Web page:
April 27, 2012 § Leave a Comment
Short Story for my Gotham Writer’s Workshop Class:
It started one lovely weekend in September when I first moved in to my new apartment in Brooklyn, and ended on a cold winter night in February on a fire escape in my underpants.
When I first moved to New York City, I arrived with all the gusto and determination of Canadian illegally crossing the border into the States. I had just graduated from Yale with a degree in business. I wanted to get a degree in Art History at Berkeley, but my father told me once that “no son of mine is going to become some hippy liberal faggot. You’ll be a Yale man just like me, and your grandfather, and your great grandfather. You’ve got quite a legacy to live up to my boy.”
During my time at Yale I traveled a well-blazed trail. I joined all the same clubs my father had been in. I took all the same classes he had taken. I was in the same fraternity that he, and his father, and his father’s father had been in. I was living a life that had already been lived. As I approached graduation the question that came most often was, “So, what company are you going to work for after school?”
I hated the question. There was only one answer they would accept anyway and that was, “Oh I’m going to go work at my father’s firm in New York.” It was what was expected of a legacy like me.
When you’re life’s path is as well laid out as mine, you have to find creative ways to make your own choices. I couldn’t rebel in any normal teenage way. If I had died my hair or joined a band or, god forbid, voted democrat, I would have been shipped off to West Point faster than I could say ‘art school’. So I found unique ways to rebel.
Once I wrote a paper on why the capitalism model would benefit from more government regulation. I joined the lacrosse team. When I got to Yale, I didn’t join the glee club.
And when I finally moved to New York, instead of living in Manhattan in the family apartment, I found my own place out in Brooklyn. It was small, but nice. And it was clean. I was trying to rebel not live in a third world country. Brooklyn was just ‘urban’ enough to ruffle my father’s feathers without him cutting me off completely. I’d also hoped that being in Brooklyn would allow me to experience art and theater and culture in a way that I’d never been able to experience before. It was like having a mistress. A mistress called Art.
I know, it sounds totally pretentious. But you have to remember; I spent my life being groomed for a world of ‘high culture.’ The Opera, the Ballet, and the Symphony were all acceptable. Musicals, plays, and rock shows were not. The Metropolitan Museum of Art was acceptable. The MoMA was not. And in Brooklyn I had a chance to experience all of those unacceptable forms of culture without being an embarrassment to the legacy.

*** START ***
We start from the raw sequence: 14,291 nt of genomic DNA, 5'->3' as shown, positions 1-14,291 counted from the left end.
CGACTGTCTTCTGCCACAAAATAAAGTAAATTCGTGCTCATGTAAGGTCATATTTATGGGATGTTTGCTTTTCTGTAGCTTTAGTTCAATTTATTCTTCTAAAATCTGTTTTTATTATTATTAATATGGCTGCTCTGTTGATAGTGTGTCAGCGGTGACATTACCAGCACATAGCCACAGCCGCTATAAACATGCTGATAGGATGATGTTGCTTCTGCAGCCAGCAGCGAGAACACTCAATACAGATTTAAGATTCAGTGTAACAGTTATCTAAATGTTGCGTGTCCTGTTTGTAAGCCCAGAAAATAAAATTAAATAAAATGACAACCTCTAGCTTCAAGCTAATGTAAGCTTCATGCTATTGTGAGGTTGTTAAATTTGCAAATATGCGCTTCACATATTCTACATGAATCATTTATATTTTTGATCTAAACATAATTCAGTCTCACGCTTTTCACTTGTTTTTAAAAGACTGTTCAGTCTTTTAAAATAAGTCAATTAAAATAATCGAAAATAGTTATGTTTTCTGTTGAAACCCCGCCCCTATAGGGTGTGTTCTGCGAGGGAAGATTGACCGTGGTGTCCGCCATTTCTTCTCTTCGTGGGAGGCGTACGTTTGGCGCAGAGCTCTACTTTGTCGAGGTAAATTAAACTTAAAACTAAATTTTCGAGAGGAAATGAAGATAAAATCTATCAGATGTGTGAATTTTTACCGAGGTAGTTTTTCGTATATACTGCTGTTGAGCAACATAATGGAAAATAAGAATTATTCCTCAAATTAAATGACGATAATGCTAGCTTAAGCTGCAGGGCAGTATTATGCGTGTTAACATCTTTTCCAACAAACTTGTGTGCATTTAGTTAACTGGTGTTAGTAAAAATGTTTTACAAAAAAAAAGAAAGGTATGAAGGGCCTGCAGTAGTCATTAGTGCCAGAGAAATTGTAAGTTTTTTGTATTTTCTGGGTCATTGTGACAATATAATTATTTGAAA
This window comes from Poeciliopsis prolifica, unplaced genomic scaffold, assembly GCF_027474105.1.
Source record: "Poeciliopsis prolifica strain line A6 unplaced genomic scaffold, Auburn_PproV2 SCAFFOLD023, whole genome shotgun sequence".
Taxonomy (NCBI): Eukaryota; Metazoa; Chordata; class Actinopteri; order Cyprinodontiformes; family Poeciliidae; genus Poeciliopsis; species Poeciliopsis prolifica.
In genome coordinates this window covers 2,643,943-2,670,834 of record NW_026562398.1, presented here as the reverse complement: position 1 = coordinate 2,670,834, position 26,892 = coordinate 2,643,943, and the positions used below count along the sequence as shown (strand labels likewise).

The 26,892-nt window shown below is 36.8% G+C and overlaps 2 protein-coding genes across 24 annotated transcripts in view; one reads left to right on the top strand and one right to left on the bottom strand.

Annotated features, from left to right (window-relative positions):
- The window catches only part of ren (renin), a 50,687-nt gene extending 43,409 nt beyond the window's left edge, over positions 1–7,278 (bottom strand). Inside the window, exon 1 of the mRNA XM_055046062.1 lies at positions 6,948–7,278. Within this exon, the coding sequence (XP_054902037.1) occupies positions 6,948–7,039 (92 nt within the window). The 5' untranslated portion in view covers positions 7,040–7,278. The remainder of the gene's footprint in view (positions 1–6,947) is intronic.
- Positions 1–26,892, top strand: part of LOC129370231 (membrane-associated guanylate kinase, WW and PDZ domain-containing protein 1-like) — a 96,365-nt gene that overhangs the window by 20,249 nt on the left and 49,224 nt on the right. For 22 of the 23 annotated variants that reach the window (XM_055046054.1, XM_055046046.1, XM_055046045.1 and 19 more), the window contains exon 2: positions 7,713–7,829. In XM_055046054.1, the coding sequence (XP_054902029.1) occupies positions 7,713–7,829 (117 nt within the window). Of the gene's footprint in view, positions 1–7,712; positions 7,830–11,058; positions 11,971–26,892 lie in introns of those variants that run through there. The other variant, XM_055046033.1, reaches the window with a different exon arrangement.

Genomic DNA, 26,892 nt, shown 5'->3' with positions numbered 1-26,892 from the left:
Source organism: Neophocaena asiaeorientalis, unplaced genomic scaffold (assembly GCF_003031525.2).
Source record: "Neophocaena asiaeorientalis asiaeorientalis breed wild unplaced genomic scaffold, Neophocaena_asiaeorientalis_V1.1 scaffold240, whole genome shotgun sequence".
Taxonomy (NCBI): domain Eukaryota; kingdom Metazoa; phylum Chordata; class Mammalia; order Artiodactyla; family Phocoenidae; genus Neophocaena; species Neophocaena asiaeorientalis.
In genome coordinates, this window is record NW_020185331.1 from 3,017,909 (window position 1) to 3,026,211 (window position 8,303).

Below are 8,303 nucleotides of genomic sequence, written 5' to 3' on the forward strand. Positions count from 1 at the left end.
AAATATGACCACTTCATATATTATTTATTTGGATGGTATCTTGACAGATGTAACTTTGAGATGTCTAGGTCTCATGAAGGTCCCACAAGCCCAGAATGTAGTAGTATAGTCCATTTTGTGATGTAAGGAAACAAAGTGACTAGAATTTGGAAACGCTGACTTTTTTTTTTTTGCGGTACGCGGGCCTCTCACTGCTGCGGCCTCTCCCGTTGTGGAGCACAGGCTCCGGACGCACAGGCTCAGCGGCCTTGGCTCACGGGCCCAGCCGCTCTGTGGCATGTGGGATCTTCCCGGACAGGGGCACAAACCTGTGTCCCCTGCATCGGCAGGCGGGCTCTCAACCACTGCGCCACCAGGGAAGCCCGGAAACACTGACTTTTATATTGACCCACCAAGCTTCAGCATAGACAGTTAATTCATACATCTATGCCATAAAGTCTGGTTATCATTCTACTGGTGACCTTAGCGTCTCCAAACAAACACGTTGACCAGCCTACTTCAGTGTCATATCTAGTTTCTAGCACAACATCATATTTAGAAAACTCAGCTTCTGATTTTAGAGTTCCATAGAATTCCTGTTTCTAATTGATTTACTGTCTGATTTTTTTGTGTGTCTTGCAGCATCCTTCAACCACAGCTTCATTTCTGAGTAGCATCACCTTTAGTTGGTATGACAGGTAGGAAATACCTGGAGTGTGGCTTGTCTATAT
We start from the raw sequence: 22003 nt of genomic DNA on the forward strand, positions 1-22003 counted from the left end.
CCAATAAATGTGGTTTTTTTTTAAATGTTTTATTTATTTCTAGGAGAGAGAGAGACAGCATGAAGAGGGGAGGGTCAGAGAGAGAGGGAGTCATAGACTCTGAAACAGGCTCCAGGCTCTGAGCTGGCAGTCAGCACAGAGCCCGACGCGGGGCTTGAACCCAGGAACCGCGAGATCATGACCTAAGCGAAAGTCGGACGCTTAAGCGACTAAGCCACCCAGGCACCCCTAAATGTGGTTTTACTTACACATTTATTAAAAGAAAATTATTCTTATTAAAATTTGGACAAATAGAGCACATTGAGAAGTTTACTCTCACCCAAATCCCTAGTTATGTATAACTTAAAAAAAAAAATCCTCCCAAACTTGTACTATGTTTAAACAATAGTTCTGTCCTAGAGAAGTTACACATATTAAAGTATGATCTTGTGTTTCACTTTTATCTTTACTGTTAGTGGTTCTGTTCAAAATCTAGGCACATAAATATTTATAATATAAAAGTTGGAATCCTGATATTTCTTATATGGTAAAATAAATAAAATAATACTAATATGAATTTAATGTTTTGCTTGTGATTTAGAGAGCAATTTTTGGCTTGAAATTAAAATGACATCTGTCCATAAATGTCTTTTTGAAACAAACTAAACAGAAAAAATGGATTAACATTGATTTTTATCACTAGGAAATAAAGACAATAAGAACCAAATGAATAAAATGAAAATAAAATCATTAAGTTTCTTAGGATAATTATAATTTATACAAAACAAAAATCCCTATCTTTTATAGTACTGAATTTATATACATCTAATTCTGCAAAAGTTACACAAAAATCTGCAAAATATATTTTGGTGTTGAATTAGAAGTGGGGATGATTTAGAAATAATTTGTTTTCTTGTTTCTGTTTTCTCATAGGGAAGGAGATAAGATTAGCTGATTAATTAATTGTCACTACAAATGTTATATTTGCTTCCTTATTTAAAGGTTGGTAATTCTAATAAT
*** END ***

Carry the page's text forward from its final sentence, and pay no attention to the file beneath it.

When I told my father about it, I expected him to sigh his heavy disapproving sigh and start talking me out of it. But instead he surprised me.
“What a great idea son! Brooklyn is an up and coming area, and buying a building down there could be a wonderful investment. I’ll set something up with my real estate agent. The building will have to be in my name at first, of course, but if you prove yourself, I just might transfer over the title.”
I hadn’t expected that. It wasn’t what I wanted. I had no desire to own any property; I just wanted to live in a tiny apartment off the beaten path. But, there was no arguing with my father once he’d made up his mind.
The day that I moved in to my apartment was the best day of my life. It was the day that I met Ellie. It was a warm weekend in September. One of the last warm weekends in New York before the cold settles in.
She was across the hall from me. The building was a pre-war six-floor walk up. My apartment was at the rear, and had a lovely view of the back wall of the apartments behind us.
I’d wanted to move in myself but my dad insisted that we hire a moving company. I knew that it would instantly mark me as an outsider, but there was nothing I could do about it. The guys were moving the last of my stuff upstairs when I saw her.
The movers had decided that I was too useless to help them move anything heavy because of my ‘girl arms’ so I had been given the jog of watching the truck. She came around the corner like the sunrise. The whole street brightened as she walked by. She was tall, with long red hair and the most striking green eyes I’d ever seen. She moved down the street with the type of self-assurance that only comes from not giving a crap about what anyone else thinks of you. I stared at her, transfixed as she walked down the sidewalk towards me.
As she neared the apartment building she caught sight of me. She walked over and stuck out her hand and said, “Hey there Suit, you come to buy the building and boot us out?”
For a minute I forgot how to speak. I forgot how to shake someone’s hand. I stuck out my hand but instead of taking hers to shake it, I gave her a very awkward side-facing high five. I laughed nervously and stammered, “yeah, in moving me today now yes am.”
She looked at me for a moment, and then laughed. “You wanna try that again, Suit?”
“Suit?” I said, confused.
“Yeah, Suit. I can tell by you shiny black dress shoes and that finely pressed shirt that you’re one of those corporate types. The kind who come to Brooklyn to ‘slum it’ with the artists and the hipsters, until of course they can’t pay their rent, and then out they go.” She stared. I wasn’t sure if I should be offended or not. She didn’t seem to be mocking me. It was as if she were giving the weather report. ‘It looks like rain, and you’re a corporate tool.’ No value judgment, just a statement of facts.
“I…er…I… I’m not here to ‘slum it’, I like Brooklyn!” I protested.
“Oh yes, I’m sure you’re just here to ‘soak up the art.’ And the letter I just received from my new landlord has nothing to do with you?” She was starting to get upset.
“I’m not…well, that is…my father did buy the building, but I…”
“Yeah, that’s what I thought.” She said flatly.
Every time I saw her after that it was a mixed experience. I longed to catch sight of her, to see her smile or catch a whiff of her perfume. But every time I actually interacted with her she would ask me something like, “How does it feel to rape the lower class?” or “How many pensions did you steal from today?” And it was still said with that strange tone, devoid of angry judgment, just a harsh statement of facts.